Is Coffee a Drug? – My Relationship with Coffee & Why I Quit

I stopped drinking coffee. Here's why.I love coffee.

I love the rich, soothing smell of it wafting from the kitchen early in the morning. I love the first sip of it from a mug on cold winter days that snakes gently through my body, filling my bones with a comforting warmth. I love the first sip of it iced from a straw on summer mornings that sets with certainty an energized tone for what surely will be a great day. I love the ritual of coffee. Methodically preparing it at home; measuring out the grounds and water just how I like; the satisfying click of the silver BREW button that sets into motion the best part of my morning. I love ordering a cup at spots around the city. Sitting in a sunny corner by a street-facing window, sipping and working at my laptop while the coffee shop buzzes around me. I simply adore coffee.

And it’s been 83 days since I’ve had a cup.

My Relationship with Coffee

As much as I love this black liquid, I’ve always had a feeling that I shouldn’t be drinking it. I don’t mean to imply coffee is categorically bad–everyone’s body is different and responds differently to caffeine/coffee–but for me it felt like a bad habit right from the start. One of those “I should probably stop but…” guilty indulgences.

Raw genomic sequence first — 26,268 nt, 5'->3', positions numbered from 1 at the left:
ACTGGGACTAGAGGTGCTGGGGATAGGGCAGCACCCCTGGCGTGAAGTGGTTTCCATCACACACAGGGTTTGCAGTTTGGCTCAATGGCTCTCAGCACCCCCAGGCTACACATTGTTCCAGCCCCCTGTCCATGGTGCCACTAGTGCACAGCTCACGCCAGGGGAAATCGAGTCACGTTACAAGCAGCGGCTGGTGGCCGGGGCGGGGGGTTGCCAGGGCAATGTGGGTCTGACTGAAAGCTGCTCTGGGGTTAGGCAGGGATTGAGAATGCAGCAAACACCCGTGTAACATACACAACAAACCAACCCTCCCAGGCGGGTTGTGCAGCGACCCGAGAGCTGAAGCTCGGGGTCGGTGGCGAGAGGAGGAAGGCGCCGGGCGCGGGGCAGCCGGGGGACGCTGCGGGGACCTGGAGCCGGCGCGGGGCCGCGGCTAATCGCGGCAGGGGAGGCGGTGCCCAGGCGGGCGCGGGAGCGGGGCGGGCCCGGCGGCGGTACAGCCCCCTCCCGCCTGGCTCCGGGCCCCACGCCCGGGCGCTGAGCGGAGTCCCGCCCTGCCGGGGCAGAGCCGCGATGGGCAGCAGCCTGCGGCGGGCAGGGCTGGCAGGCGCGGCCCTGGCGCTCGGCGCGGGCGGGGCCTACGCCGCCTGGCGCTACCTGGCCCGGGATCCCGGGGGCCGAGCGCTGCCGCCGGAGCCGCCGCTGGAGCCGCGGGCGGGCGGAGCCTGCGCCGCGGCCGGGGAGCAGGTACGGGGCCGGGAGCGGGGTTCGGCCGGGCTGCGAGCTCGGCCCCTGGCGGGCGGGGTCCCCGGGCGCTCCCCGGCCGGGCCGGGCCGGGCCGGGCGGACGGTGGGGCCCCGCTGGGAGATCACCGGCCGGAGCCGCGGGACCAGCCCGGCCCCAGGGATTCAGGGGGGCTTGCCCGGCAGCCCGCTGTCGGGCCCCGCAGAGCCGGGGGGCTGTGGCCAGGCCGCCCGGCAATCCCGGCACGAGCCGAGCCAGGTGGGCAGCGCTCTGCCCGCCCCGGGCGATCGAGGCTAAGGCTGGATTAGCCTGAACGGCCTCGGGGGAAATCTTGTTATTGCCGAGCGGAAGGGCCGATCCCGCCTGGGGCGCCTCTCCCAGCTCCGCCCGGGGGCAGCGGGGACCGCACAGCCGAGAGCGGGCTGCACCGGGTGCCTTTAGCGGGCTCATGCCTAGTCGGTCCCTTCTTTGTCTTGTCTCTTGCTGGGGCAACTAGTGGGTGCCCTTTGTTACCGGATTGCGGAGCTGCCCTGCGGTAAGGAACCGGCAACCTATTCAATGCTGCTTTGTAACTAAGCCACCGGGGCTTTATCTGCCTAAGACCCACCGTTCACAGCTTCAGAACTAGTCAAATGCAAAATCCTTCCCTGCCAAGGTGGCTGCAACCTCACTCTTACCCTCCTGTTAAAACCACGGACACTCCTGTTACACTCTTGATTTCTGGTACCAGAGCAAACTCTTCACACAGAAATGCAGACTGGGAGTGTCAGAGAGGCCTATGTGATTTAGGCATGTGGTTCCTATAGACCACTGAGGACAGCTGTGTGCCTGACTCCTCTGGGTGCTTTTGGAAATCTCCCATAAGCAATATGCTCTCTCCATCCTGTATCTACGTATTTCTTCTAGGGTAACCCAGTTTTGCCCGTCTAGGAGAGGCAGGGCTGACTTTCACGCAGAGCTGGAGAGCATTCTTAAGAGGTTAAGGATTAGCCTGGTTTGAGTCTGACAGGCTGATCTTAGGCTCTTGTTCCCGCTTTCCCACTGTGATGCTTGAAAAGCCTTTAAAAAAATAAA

I’ve always been really sensitive to caffeine. The first time I drank a Red Bull in high school, I convinced myself it was laced with something because I was profusely sweating, jittery, anxious and swore I was having heart palpitations. I didn’t drink my first cup of coffee until college, and even then it wasn’t a regular habit because of how terrible I’d feel. I’d order the smallest cup available at the coffee shop with the intent of staying up late to study and would become so jittery and anxious I could barely even get any work completed. And even if I drank just a small cup first thing in the morning, my sleep that night would be all messed up. Nope, coffee was not for me.